In my line of work, I get to meet people from many walks of life, backgrounds and sexual orientations. Because I work for an HIV Services Organization and facilitate one of their weekly support groups, friends of mine often ask me for advice, so I often hear stories and experiences of a very personal nature. This is one of them.
“Jack” (duh, not his real name) takes relatively good care of himself. He is middle aged, sexually active, employed and has health and prescription benefits. He sees his doctor, follows instructions and recommendations, and tries to keep ahead of any ongoing health concerns.
A little over two years ago, he tested positive for syphilis. This caught him by surprise because he was totally asymptomatic. His doctor gave him a prescription for bicillin, a strong penicillin antibiotic suspended in an injectable form. He was to pick it up and bring it back to the doctor for an injection, and then do it again in each of the succeeding weeks. When he first went to pick up the prescription, he was astonished that the cost or each dose was in excess of $160: his insurance didn’t cover it. Although penicillin is a basic and generic drug, apparently the insurance gods decided it wasn’t worth covering this particular formula. Jack paid for the first dose and took it to his doctor, but confessed that he couldn’t afford two more co-pays. His doctor told him that he could get the shot for free at the NYC Department of Health STD clinics, and wrote up a detailed prescription and note, complete with test results and other information.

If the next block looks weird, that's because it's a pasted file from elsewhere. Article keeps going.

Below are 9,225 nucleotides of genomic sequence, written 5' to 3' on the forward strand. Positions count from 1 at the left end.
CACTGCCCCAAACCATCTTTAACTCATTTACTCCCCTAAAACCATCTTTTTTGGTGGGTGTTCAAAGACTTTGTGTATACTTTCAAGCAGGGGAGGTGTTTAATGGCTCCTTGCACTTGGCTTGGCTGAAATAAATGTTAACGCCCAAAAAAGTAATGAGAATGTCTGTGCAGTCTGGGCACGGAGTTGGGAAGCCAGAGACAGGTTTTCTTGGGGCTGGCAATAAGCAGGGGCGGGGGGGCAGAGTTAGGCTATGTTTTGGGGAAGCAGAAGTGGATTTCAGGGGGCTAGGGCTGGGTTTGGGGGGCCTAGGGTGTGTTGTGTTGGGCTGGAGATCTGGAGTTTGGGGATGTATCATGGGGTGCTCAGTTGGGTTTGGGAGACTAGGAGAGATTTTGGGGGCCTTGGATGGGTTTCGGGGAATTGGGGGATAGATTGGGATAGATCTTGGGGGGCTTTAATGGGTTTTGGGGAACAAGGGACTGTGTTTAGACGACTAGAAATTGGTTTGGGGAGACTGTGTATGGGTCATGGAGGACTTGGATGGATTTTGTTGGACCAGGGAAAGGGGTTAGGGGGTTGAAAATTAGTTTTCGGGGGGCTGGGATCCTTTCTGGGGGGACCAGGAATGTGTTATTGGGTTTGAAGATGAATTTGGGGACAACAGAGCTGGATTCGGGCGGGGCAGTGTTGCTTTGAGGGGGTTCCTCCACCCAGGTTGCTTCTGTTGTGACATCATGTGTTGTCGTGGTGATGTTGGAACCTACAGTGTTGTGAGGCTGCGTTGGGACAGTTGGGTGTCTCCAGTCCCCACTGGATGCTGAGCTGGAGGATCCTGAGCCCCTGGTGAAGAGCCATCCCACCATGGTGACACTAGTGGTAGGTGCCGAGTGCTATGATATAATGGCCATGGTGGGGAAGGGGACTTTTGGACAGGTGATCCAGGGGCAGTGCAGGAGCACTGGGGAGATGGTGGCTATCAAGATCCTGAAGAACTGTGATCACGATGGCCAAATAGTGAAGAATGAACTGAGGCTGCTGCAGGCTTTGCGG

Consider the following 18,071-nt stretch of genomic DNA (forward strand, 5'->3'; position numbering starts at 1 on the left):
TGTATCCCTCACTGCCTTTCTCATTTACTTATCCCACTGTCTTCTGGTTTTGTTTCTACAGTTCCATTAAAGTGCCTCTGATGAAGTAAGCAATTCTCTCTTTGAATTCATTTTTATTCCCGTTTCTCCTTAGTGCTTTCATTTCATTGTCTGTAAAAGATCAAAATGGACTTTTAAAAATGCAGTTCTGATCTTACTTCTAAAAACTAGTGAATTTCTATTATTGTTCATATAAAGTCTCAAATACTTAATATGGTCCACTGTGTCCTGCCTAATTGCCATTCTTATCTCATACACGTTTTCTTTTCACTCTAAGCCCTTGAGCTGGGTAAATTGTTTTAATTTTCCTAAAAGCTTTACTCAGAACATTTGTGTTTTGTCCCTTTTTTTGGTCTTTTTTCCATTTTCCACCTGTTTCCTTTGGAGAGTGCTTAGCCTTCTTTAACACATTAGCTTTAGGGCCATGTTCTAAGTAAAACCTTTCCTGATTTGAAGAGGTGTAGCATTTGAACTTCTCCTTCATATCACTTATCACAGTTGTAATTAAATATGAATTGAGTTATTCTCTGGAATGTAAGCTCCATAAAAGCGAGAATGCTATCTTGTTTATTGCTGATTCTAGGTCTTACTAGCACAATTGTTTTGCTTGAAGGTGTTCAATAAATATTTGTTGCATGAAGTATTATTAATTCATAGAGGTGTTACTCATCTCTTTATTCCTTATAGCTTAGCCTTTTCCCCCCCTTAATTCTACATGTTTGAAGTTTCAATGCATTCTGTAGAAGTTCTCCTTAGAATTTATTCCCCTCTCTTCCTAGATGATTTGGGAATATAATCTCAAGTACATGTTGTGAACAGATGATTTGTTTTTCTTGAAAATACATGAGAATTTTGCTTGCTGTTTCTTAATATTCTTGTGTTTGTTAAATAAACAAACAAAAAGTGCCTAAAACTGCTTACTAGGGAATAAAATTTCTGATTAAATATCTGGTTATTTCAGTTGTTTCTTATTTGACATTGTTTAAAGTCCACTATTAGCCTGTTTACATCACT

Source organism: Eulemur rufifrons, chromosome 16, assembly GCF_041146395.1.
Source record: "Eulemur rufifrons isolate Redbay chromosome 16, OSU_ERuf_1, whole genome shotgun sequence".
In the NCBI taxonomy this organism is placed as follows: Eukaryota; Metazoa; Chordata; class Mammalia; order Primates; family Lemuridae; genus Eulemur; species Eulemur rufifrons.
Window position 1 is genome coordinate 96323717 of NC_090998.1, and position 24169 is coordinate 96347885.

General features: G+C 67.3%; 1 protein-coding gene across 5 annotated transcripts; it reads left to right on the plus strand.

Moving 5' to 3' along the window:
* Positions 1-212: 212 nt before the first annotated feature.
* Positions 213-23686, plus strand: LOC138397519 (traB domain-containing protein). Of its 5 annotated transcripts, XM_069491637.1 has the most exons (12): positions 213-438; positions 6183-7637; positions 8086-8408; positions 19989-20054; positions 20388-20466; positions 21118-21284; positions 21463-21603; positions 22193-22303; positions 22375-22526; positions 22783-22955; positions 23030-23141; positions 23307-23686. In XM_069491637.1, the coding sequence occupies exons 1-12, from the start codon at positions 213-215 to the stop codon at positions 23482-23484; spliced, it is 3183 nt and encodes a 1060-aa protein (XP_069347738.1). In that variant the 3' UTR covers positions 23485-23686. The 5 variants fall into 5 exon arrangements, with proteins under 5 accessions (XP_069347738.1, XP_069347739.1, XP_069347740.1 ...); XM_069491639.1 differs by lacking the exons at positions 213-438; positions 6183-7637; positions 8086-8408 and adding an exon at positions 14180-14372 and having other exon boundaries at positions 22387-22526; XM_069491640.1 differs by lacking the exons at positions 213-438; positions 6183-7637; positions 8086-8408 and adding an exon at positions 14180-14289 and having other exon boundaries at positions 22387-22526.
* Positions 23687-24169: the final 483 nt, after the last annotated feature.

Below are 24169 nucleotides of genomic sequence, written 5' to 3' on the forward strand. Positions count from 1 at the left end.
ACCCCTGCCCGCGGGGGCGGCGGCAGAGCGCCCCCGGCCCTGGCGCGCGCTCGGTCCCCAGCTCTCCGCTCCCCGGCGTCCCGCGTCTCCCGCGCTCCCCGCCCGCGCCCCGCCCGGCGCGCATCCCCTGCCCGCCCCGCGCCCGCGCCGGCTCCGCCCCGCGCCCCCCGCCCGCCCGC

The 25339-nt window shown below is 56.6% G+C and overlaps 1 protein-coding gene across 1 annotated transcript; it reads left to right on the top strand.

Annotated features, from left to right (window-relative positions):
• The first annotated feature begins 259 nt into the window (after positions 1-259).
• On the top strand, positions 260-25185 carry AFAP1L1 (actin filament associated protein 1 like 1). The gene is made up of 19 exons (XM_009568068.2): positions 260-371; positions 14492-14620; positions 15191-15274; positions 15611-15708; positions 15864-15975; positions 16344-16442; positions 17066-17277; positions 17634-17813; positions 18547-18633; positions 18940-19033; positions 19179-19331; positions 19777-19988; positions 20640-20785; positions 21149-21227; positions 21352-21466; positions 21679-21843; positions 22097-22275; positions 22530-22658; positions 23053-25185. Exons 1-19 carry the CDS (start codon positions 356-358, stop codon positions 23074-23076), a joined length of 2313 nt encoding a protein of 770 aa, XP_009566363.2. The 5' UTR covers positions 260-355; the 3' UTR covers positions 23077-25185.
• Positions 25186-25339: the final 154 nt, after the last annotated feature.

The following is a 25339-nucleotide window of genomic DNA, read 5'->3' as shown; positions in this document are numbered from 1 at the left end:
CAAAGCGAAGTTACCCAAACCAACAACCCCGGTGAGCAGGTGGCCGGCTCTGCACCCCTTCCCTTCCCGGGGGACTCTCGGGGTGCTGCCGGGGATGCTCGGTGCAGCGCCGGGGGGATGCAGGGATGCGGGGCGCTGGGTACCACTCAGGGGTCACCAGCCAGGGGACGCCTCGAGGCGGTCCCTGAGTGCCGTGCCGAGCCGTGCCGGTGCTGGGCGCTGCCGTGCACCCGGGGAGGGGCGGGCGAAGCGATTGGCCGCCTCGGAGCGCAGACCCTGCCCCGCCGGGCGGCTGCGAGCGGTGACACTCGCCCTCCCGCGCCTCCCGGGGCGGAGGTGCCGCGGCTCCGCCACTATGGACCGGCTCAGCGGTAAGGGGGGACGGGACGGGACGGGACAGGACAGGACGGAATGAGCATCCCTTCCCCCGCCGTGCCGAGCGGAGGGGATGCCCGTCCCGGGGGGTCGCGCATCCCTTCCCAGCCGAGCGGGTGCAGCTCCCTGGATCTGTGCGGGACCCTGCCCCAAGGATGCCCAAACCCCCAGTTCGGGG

Jack took it to the Department of Health clinic in Chelsea, where the doctor’s report to them meant very little and they ran him through a battery of questions themselves, and based on some of his answers, even made him speak to a harm reduction counselor for excessive drinking. (apparently 3 cocktails twice a week is excessive.) After an hour and a half, he saw a doctor who gave him the injection, along with a hardy dose of good Christian judgment about the behaviors that led him to contracting syphilis in the first place. More than two hours later, he left, sore, but understanding that he had to return and do it all again the following week.
Flash forward 18 months to his next physical. His numbers had improved from 1:128 down to 1:1, which is what you would expect from someone who had been treated properly. All was good. Nine months later, however, the test showed 1:4…syphilis antibodies were detectable again, but at this low level, his doctor thought a single dose of bicillin would be enough. Knowing that the insurance company wouldn’t pay, Jack reminded his doctor that he could go to the DOH and they agreed that this would work.